On this day in 1984, Brian Mulroney was sworn in as Canada’s 18th prime minister. While you won’t find Mulroney’s face on circulating coins, you can thank him as the head of a government that brought in one of Canada’s most significant circulating currency changes. Can you guess what it is? Hint: think 1987.
Yes, the shiny, gold-coloured, 11-sided coin nicknamed for the foul on its face, was introduced on June 30 of that year as a cost-savings measure by Mulroney’s Conservative government.
The loonies were intended as a longer-lasting currency than the green and white paper bills that would last just nine to 12 months on average. At the time, Canada also had a large, silver-coloured dollar coin, but it was seldom used by anyone other than coin collectors.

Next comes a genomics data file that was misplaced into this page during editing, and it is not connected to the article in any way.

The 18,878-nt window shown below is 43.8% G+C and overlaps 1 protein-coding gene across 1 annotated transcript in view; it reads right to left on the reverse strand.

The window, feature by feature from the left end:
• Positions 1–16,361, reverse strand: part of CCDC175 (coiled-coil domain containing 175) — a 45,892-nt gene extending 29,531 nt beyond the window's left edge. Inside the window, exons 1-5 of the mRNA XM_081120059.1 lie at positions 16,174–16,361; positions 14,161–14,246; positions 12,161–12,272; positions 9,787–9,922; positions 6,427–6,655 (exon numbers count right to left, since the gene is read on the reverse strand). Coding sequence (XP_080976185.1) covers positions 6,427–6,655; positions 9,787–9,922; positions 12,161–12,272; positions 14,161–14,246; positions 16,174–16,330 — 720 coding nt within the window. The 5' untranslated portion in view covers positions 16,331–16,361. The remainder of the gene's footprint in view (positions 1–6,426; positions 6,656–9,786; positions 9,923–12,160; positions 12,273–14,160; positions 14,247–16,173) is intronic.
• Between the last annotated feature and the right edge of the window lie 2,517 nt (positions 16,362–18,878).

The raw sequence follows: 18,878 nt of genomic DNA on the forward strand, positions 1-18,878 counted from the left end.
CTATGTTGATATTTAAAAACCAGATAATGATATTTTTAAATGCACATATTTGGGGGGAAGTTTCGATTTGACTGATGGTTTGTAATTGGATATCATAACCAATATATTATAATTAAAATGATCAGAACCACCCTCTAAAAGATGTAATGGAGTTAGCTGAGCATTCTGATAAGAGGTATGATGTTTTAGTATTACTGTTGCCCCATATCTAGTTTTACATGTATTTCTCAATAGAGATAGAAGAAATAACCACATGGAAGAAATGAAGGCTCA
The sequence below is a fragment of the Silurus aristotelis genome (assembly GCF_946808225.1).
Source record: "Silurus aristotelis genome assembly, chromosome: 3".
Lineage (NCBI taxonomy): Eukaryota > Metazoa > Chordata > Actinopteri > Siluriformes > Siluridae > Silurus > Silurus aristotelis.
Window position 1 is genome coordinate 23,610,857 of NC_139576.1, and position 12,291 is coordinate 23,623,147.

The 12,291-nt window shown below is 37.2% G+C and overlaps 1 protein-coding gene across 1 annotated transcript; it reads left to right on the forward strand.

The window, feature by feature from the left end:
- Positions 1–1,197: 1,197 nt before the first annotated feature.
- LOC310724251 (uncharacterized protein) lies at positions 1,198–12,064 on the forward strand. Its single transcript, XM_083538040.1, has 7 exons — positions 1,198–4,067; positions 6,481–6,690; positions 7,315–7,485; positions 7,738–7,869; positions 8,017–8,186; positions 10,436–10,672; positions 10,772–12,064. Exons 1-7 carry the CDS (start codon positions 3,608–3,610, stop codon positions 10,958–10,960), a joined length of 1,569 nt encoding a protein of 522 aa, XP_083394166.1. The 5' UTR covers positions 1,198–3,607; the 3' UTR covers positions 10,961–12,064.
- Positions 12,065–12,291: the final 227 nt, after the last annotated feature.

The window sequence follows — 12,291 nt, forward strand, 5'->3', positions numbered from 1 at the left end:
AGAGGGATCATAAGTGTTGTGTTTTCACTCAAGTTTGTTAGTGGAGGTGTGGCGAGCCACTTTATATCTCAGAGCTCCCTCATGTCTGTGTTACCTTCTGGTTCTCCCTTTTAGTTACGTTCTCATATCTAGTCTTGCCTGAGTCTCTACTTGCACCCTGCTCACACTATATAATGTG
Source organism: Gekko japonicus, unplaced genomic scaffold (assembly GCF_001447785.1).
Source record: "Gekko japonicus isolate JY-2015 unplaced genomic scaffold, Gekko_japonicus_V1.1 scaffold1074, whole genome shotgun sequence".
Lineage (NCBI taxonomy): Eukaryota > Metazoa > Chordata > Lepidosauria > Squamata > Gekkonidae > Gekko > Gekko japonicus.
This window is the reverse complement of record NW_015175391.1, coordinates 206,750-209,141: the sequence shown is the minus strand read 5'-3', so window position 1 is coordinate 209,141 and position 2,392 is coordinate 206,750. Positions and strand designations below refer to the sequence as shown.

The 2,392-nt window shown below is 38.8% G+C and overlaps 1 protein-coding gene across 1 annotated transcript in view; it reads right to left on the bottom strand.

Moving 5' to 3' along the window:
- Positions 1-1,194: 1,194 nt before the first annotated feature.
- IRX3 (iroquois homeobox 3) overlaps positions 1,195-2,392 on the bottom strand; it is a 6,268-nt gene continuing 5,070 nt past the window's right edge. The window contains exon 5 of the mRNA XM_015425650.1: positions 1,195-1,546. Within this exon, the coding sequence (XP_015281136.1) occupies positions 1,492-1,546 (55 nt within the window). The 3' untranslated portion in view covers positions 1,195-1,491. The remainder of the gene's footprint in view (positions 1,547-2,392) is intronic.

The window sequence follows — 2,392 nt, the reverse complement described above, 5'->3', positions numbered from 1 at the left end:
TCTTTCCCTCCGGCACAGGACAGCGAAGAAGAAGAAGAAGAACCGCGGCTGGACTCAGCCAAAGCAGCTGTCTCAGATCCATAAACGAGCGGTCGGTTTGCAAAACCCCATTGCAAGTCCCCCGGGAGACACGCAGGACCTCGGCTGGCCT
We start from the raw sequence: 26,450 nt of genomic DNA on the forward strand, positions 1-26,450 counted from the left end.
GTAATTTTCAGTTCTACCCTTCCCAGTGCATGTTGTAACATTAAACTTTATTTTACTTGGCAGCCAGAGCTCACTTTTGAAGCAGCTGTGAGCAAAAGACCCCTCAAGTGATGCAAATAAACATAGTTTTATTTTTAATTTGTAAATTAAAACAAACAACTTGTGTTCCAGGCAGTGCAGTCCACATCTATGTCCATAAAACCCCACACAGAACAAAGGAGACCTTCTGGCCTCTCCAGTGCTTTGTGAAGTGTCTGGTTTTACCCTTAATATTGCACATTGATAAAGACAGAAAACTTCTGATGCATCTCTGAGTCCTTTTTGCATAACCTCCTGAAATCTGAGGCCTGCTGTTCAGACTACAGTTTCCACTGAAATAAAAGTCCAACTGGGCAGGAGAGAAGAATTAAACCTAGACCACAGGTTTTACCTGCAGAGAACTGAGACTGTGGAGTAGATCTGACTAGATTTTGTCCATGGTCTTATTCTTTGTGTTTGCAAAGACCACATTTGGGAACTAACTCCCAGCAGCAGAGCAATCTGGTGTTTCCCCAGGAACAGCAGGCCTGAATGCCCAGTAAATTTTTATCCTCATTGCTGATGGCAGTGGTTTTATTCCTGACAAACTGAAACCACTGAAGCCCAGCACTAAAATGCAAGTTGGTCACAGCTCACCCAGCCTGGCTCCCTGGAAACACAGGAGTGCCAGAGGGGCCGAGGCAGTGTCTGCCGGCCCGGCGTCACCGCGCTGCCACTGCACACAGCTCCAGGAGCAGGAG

By switching from a bill to a coin, the government calculated it could save taxpayers $175 million to $250 million over 20 years.
According to an online immigration guide that helps newcomers to Canada, offering common terms and slang and a bit of history along the way, the loonie was often referred to as “Mulroney’s loonie” because of the catchy rhyme, or the “Mul-loonie,” in its early years.
Clearly, that nickname didn’t stick.